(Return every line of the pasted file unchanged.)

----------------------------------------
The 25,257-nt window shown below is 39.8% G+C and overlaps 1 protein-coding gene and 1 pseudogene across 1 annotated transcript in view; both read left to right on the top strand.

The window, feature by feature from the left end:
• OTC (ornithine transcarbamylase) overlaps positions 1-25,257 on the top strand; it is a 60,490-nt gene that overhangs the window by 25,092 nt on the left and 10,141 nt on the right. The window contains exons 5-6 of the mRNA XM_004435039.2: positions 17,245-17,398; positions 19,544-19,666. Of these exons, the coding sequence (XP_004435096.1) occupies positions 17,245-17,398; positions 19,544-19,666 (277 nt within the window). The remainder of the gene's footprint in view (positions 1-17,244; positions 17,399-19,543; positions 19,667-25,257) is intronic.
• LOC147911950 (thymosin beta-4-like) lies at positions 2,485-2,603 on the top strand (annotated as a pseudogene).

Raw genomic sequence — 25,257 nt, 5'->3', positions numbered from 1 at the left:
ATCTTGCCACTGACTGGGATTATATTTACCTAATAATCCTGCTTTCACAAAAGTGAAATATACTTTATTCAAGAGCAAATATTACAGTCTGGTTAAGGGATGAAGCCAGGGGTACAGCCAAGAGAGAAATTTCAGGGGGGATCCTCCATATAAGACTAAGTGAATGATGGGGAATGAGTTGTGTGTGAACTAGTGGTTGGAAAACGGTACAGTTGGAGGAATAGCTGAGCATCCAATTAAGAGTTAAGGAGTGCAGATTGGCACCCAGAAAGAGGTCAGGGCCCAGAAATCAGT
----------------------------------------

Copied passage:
The 25,257-nt window shown below is 39.8% G+C and overlaps 1 protein-coding gene and 1 pseudogene across 1 annotated transcript in view; both read left to right on the top strand.

The window, feature by feature from the left end:
• OTC (ornithine transcarbamylase) overlaps positions 1-25,257 on the top strand; it is a 60,490-nt gene that overhangs the window by 25,092 nt on the left and 10,141 nt on the right. The window contains exons 5-6 of the mRNA XM_004435039.2: positions 17,245-17,398; positions 19,544-19,666. Of these exons, the coding sequence (XP_004435096.1) occupies positions 17,245-17,398; positions 19,544-19,666 (277 nt within the window). The remainder of the gene's footprint in view (positions 1-17,244; positions 17,399-19,543; positions 19,667-25,257) is intronic.
• LOC147911950 (thymosin beta-4-like) lies at positions 2,485-2,603 on the top strand (annotated as a pseudogene).

Raw genomic sequence — 25,257 nt, 5'->3', positions numbered from 1 at the left:
ATCTTGCCACTGACTGGGATTATATTTACCTAATAATCCTGCTTTCACAAAAGTGAAATATACTTTATTCAAGAGCAAATATTACAGTCTGGTTAAGGGATGAAGCCAGGGGTACAGCCAAGAGAGAAATTTCAGGGGGGATCCTCCATATAAGACTAAGTGAATGATGGGGAATGAGTTGTGTGTGAACTAGTGGTTGGAAAACGGTACAGTTGGAGGAATAGCTGAGCATCCAATTAAGAGTTAAGGAGTGCAGATTGGCACCCAGAAAGAGGTCAGGGCCCAGAAATCAGT